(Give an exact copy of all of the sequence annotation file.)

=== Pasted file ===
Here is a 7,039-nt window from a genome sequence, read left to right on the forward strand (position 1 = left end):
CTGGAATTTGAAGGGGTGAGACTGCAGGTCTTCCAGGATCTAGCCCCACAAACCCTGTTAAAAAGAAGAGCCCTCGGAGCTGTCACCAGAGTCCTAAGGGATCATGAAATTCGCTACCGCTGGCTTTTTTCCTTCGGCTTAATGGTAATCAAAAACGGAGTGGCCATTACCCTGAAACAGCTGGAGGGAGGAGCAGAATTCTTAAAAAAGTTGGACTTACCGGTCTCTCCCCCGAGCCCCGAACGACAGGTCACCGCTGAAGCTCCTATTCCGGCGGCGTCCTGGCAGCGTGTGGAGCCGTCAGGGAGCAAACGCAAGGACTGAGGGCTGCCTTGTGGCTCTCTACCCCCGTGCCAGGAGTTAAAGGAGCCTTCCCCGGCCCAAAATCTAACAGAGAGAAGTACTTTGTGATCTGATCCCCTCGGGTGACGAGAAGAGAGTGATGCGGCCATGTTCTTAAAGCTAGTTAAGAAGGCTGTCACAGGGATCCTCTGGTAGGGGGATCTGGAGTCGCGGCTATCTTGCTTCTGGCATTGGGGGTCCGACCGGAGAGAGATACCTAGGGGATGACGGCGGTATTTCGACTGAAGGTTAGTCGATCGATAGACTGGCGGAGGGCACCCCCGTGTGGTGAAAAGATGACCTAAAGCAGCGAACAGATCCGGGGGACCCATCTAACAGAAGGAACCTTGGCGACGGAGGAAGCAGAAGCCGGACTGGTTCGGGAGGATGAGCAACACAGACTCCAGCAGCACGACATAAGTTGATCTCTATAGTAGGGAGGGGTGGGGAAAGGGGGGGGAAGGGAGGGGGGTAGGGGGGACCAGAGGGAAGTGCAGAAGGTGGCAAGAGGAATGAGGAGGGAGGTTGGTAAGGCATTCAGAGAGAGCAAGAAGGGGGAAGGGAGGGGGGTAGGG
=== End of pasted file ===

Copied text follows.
Here is a 7,039-nt window from a genome sequence, read left to right on the forward strand (position 1 = left end):
CTGGAATTTGAAGGGGTGAGACTGCAGGTCTTCCAGGATCTAGCCCCACAAACCCTGTTAAAAAGAAGAGCCCTCGGAGCTGTCACCAGAGTCCTAAGGGATCATGAAATTCGCTACCGCTGGCTTTTTTCCTTCGGCTTAATGGTAATCAAAAACGGAGTGGCCATTACCCTGAAACAGCTGGAGGGAGGAGCAGAATTCTTAAAAAAGTTGGACTTACCGGTCTCTCCCCCGAGCCCCGAACGACAGGTCACCGCTGAAGCTCCTATTCCGGCGGCGTCCTGGCAGCGTGTGGAGCCGTCAGGGAGCAAACGCAAGGACTGAGGGCTGCCTTGTGGCTCTCTACCCCCGTGCCAGGAGTTAAAGGAGCCTTCCCCGGCCCAAAATCTAACAGAGAGAAGTACTTTGTGATCTGATCCCCTCGGGTGACGAGAAGAGAGTGATGCGGCCATGTTCTTAAAGCTAGTTAAGAAGGCTGTCACAGGGATCCTCTGGTAGGGGGATCTGGAGTCGCGGCTATCTTGCTTCTGGCATTGGGGGTCCGACCGGAGAGAGATACCTAGGGGATGACGGCGGTATTTCGACTGAAGGTTAGTCGATCGATAGACTGGCGGAGGGCACCCCCGTGTGGTGAAAAGATGACCTAAAGCAGCGAACAGATCCGGGGGACCCATCTAACAGAAGGAACCTTGGCGACGGAGGAAGCAGAAGCCGGACTGGTTCGGGAGGATGAGCAACACAGACTCCAGCAGCACGACATAAGTTGATCTCTATAGTAGGGAGGGGTGGGGAAAGGGGGGGGAAGGGAGGGGGGTAGGGGGGACCAGAGGGAAGTGCAGAAGGTGGCAAGAGGAATGAGGAGGGAGGTTGGTAAGGCATTCAGAGAGAGCAAGAAGGGGGAAGGGAGGGGGGTAGGG